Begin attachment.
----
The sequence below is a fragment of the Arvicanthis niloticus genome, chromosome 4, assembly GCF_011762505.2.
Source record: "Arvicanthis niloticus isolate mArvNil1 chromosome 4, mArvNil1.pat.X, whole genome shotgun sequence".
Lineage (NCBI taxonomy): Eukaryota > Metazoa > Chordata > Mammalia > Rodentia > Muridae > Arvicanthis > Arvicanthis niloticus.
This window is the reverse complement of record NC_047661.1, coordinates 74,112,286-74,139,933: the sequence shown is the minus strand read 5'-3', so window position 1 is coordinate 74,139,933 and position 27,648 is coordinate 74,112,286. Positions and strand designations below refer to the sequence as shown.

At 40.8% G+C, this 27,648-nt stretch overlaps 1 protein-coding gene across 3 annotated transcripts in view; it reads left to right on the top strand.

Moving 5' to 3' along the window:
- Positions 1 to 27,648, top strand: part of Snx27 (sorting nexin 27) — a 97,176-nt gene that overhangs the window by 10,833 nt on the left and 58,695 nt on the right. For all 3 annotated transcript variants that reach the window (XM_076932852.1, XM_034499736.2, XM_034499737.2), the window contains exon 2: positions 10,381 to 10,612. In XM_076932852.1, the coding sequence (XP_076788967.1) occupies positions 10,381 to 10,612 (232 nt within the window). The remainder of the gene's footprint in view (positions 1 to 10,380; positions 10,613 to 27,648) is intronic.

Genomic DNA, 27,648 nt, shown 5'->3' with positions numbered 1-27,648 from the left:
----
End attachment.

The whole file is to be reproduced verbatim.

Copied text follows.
The sequence below is a fragment of the Arvicanthis niloticus genome, chromosome 4, assembly GCF_011762505.2.
Source record: "Arvicanthis niloticus isolate mArvNil1 chromosome 4, mArvNil1.pat.X, whole genome shotgun sequence".
Lineage (NCBI taxonomy): Eukaryota > Metazoa > Chordata > Mammalia > Rodentia > Muridae > Arvicanthis > Arvicanthis niloticus.
This window is the reverse complement of record NC_047661.1, coordinates 74,112,286-74,139,933: the sequence shown is the minus strand read 5'-3', so window position 1 is coordinate 74,139,933 and position 27,648 is coordinate 74,112,286. Positions and strand designations below refer to the sequence as shown.

At 40.8% G+C, this 27,648-nt stretch overlaps 1 protein-coding gene across 3 annotated transcripts in view; it reads left to right on the top strand.

Moving 5' to 3' along the window:
- Positions 1 to 27,648, top strand: part of Snx27 (sorting nexin 27) — a 97,176-nt gene that overhangs the window by 10,833 nt on the left and 58,695 nt on the right. For all 3 annotated transcript variants that reach the window (XM_076932852.1, XM_034499736.2, XM_034499737.2), the window contains exon 2: positions 10,381 to 10,612. In XM_076932852.1, the coding sequence (XP_076788967.1) occupies positions 10,381 to 10,612 (232 nt within the window). The remainder of the gene's footprint in view (positions 1 to 10,380; positions 10,613 to 27,648) is intronic.

Genomic DNA, 27,648 nt, shown 5'->3' with positions numbered 1-27,648 from the left: